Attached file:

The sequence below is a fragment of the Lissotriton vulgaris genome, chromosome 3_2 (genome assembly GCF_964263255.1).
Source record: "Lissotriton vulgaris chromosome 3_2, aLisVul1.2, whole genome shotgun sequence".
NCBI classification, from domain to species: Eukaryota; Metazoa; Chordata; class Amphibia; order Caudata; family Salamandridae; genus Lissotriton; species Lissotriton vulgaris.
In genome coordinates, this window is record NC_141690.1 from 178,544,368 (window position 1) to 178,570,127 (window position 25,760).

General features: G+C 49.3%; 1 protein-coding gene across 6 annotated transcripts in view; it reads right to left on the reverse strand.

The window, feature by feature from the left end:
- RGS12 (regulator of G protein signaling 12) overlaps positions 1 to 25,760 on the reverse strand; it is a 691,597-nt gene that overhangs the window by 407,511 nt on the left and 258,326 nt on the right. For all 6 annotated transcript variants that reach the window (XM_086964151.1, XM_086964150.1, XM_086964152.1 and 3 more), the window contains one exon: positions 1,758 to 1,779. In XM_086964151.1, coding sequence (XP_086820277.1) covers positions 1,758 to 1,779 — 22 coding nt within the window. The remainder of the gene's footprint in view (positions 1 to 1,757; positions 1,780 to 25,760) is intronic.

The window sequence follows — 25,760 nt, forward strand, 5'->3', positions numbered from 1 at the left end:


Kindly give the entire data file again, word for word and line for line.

The sequence below is a fragment of the Lissotriton vulgaris genome, chromosome 3_2 (genome assembly GCF_964263255.1).
Source record: "Lissotriton vulgaris chromosome 3_2, aLisVul1.2, whole genome shotgun sequence".
NCBI classification, from domain to species: Eukaryota; Metazoa; Chordata; class Amphibia; order Caudata; family Salamandridae; genus Lissotriton; species Lissotriton vulgaris.
In genome coordinates, this window is record NC_141690.1 from 178,544,368 (window position 1) to 178,570,127 (window position 25,760).

General features: G+C 49.3%; 1 protein-coding gene across 6 annotated transcripts in view; it reads right to left on the reverse strand.

The window, feature by feature from the left end:
- RGS12 (regulator of G protein signaling 12) overlaps positions 1 to 25,760 on the reverse strand; it is a 691,597-nt gene that overhangs the window by 407,511 nt on the left and 258,326 nt on the right. For all 6 annotated transcript variants that reach the window (XM_086964151.1, XM_086964150.1, XM_086964152.1 and 3 more), the window contains one exon: positions 1,758 to 1,779. In XM_086964151.1, coding sequence (XP_086820277.1) covers positions 1,758 to 1,779 — 22 coding nt within the window. The remainder of the gene's footprint in view (positions 1 to 1,757; positions 1,780 to 25,760) is intronic.

The window sequence follows — 25,760 nt, forward strand, 5'->3', positions numbered from 1 at the left end: